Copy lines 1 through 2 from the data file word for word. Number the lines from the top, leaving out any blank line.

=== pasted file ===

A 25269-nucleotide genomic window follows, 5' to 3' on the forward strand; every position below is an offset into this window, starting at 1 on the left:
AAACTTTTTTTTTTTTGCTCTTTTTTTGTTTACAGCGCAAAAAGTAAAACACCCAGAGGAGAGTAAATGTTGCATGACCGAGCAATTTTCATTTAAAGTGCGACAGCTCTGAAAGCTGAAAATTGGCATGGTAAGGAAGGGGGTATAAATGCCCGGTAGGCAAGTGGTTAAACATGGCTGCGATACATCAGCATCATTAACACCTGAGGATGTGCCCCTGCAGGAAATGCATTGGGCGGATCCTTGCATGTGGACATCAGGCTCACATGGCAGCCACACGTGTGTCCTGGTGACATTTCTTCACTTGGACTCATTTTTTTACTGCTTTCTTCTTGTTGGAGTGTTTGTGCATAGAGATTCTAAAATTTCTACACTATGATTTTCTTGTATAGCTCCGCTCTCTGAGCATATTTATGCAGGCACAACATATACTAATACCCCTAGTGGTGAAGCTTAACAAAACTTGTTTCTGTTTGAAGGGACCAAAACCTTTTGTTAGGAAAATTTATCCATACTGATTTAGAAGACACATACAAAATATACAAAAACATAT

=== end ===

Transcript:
A 25269-nucleotide genomic window follows, 5' to 3' on the forward strand; every position below is an offset into this window, starting at 1 on the left:
AAACTTTTTTTTTTTTGCTCTTTTTTTGTTTACAGCGCAAAAAGTAAAACACCCAGAGGAGAGTAAATGTTGCATGACCGAGCAATTTTCATTTAAAGTGCGACAGCTCTGAAAGCTGAAAATTGGCATGGTAAGGAAGGGGGTATAAATGCCCGGTAGGCAAGTGGTTAAACATGGCTGCGATACATCAGCATCATTAACACCTGAGGATGTGCCCCTGCAGGAAATGCATTGGGCGGATCCTTGCATGTGGACATCAGGCTCACATGGCAGCCACACGTGTGTCCTGGTGACATTTCTTCACTTGGACTCATTTTTTTACTGCTTTCTTCTTGTTGGAGTGTTTGTGCATAGAGATTCTAAAATTTCTACACTATGATTTTCTTGTATAGCTCCGCTCTCTGAGCATATTTATGCAGGCACAACATATACTAATACCCCTAGTGGTGAAGCTTAACAAAACTTGTTTCTGTTTGAAGGGACCAAAACCTTTTGTTAGGAAAATTTATCCATACTGATTTAGAAGACACATACAAAATATACAAAAACATAT